I’m continuing to make my way through 1995 in Star Wars with the first collection of Star Wars short fiction.
- “We Don’t Do Weddings: The Band’s Tale” by Kathy Tyers
- “A Hunter’s Fate: Greedo’s Tale” by Tom & Martha Veitch
- “Hammertong: The Tale of the ‘Tonnika Sisters'” by Timothy Zahn
- “Play It Again, Figrin D’an: The Tale of Muftak and Kabe” by A. C. Crispin
- “The Sand Tender: The Hammerhead’s Tale” by Dave Wolverton
- “Be Still My Heart: The Bartender’s Tale” by David Bischoff
- “Nightlily: The Lover’s Tale” by Barbara Hambly”
- “Empire Blues: The Devaronian’s Tale” by Daniel Keys Moran
- “Swap Meet: The Jawa’s Tale” by Kevin J. Anderson
- “Trade Wins: The Ranat’s Tale” by Rebecca Moesta
- “When the Desert Wind Turns: The Stormtrooper’s Tale” by Doug Beason
- “Soup’s On: The Pipe Smoker’s Tale” by Jennifer Robertson
- “At the Crossroads: The Spacer’s Tale” by Jerry Oltion
- “Doctor Death: The Tale of Dr. Evazan and Ponda Baba” by Kenneth C. Flint
- “Drawing the Maps of Peace: The Moisture Farmer’s Tale” by M. Shayne Bell
- “One Last Night in the Mos Eisley Cantina: The Tale of the Wolfman and the Lamproid” by Judith and Garfield Reeves-Stevens
Edited by Kevin J. Anderson
This book is made up of a whole bunch of individual stories that, more or less, stand alone, but which also often play off of each other in interesting ways, and most of which feature that fateful day when Luke Skywalker and Obi-Wan Kenobi came into the Mos Eisley Cantina and met up with Han Solo.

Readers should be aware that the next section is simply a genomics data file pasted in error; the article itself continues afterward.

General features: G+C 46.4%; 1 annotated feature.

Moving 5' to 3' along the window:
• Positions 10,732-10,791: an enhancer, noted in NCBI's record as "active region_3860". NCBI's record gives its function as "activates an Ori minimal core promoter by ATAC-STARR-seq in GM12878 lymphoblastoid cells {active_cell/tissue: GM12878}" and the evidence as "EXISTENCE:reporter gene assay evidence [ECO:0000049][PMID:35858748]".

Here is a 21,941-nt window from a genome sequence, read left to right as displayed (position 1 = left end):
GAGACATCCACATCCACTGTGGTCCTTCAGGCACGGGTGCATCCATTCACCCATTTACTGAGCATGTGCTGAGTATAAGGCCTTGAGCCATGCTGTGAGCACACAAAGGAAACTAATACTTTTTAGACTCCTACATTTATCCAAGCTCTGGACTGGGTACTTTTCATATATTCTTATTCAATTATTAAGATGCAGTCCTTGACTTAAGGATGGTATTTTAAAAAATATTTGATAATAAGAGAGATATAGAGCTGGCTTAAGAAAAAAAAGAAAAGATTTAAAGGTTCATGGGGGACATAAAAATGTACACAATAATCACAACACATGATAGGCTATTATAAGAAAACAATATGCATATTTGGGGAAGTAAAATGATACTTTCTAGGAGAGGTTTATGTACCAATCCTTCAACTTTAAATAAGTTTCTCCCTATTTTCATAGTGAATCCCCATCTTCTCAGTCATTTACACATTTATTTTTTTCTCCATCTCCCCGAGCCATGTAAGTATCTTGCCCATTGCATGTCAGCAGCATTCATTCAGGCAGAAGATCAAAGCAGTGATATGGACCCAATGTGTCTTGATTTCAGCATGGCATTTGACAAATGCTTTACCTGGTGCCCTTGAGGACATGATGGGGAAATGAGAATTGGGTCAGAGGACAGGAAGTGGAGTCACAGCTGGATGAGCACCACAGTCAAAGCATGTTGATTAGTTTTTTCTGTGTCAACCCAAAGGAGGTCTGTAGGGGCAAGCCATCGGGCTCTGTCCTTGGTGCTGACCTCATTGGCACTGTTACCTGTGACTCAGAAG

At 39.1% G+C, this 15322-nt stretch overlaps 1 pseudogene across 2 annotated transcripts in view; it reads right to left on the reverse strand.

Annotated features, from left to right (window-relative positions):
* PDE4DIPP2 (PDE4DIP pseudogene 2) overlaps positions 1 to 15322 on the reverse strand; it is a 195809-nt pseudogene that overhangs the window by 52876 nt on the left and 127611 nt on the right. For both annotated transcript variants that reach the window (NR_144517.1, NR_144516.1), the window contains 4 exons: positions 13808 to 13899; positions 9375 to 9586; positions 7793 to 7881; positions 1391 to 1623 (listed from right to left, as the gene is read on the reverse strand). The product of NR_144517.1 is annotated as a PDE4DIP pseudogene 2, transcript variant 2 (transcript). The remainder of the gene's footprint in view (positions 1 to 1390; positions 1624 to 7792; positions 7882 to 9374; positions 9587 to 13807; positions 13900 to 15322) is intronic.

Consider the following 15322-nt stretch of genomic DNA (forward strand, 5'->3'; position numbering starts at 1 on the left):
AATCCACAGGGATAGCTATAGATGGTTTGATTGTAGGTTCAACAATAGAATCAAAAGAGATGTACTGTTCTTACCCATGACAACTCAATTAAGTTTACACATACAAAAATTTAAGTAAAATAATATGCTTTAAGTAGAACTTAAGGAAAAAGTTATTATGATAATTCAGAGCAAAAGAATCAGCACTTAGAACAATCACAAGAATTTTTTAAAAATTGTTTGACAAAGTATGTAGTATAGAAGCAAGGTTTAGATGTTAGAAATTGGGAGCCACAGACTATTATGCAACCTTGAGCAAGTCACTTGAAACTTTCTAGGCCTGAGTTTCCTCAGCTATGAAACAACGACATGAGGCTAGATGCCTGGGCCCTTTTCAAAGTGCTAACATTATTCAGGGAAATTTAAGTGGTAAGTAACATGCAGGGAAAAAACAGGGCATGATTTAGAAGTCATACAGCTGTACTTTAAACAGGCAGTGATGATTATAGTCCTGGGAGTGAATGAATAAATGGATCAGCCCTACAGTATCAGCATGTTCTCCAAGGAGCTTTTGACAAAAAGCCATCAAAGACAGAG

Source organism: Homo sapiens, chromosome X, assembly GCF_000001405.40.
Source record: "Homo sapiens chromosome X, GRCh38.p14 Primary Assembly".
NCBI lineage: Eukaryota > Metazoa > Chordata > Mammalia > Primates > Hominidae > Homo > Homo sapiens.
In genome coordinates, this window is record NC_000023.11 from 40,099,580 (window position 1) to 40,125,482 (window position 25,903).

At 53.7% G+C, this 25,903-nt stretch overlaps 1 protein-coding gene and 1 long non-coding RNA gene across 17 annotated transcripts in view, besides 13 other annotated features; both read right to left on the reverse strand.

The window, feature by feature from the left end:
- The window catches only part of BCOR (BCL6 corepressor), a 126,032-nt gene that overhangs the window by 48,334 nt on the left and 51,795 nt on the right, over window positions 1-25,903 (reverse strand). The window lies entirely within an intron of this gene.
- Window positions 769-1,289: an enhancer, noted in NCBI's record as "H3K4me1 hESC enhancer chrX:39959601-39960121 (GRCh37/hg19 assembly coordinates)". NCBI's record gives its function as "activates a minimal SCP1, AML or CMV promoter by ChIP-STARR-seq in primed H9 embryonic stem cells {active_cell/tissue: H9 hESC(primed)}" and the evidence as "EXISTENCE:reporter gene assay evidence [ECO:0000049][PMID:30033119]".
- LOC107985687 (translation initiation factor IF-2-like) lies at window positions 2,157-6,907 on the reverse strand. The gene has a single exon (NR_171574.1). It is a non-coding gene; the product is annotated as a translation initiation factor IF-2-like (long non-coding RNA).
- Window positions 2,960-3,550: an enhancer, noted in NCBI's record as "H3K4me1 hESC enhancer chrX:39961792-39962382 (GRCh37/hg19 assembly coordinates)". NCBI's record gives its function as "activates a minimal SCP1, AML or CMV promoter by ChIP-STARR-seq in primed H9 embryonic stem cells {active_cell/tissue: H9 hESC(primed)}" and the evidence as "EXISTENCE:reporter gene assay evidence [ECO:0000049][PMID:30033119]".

Some of these stories connect together more directly than others. The Jawa’s Tale, the Stormtrooper’s Tale, and the Ranat’s tale all directly link – each providing takes on the same event from different perspectives. There is a similar bit of connection between the Band’s Tale and The Devaronian’s Tale. There are other stories that otherwise stand alone, like the tales of Dr. Evazan and Ponda Baba, the Tonnika Sisters, and the Spacer’s Tale.
The Jazz music played in the Mos Eisley cantina is called, in-universe, Jizz. I don’t know what other options were on the list of possible names for space Jazz, but whatever ones were skipped over, well:
We get a whole bunch of cultural and biological information on some of the other races that had only been contained in RPG materials – Jawas, Ranat, Ithorians, Devaronians, Aqualish,
Greedo: We see his backstory, from childhood to becoming an aspiring Bounty Hunter and gangster, right when things come crashing down.
General Veers: Knew about the vulnerability the AT-ATs had to tow cables and covered up a possible countermeasure to the tactic because the AT-ATs were his pet project, and heavens forfend some trainee grunt find some sort of crippling flaw in his brilliant design.
I’ll break these up by the reaction I had to these.
“We Don’t Do Weddings”: While this book is the first one to refer to the type of music played by Figrin D’An and the Modal Notes as “Jizz” (which is really freaking stupid), the story itself is solid. I’m kind of a sucker for stories about musicians like this – I kind of want a Star Wars version of The Blues Brothers with the Modal Notes.
“The Jawa’s Tale”: This is probably the best story I’ve ever read with a sympathetic prospective mass shooter – in this case a Jawa who also puts two-and-two together about the attack on the Sand Crawler in A New Hope, and is fed up with how Jawa’s are treated by society as a whole, until he decides to buy a blaster rifle and open fire on a patrol of stormtroopers.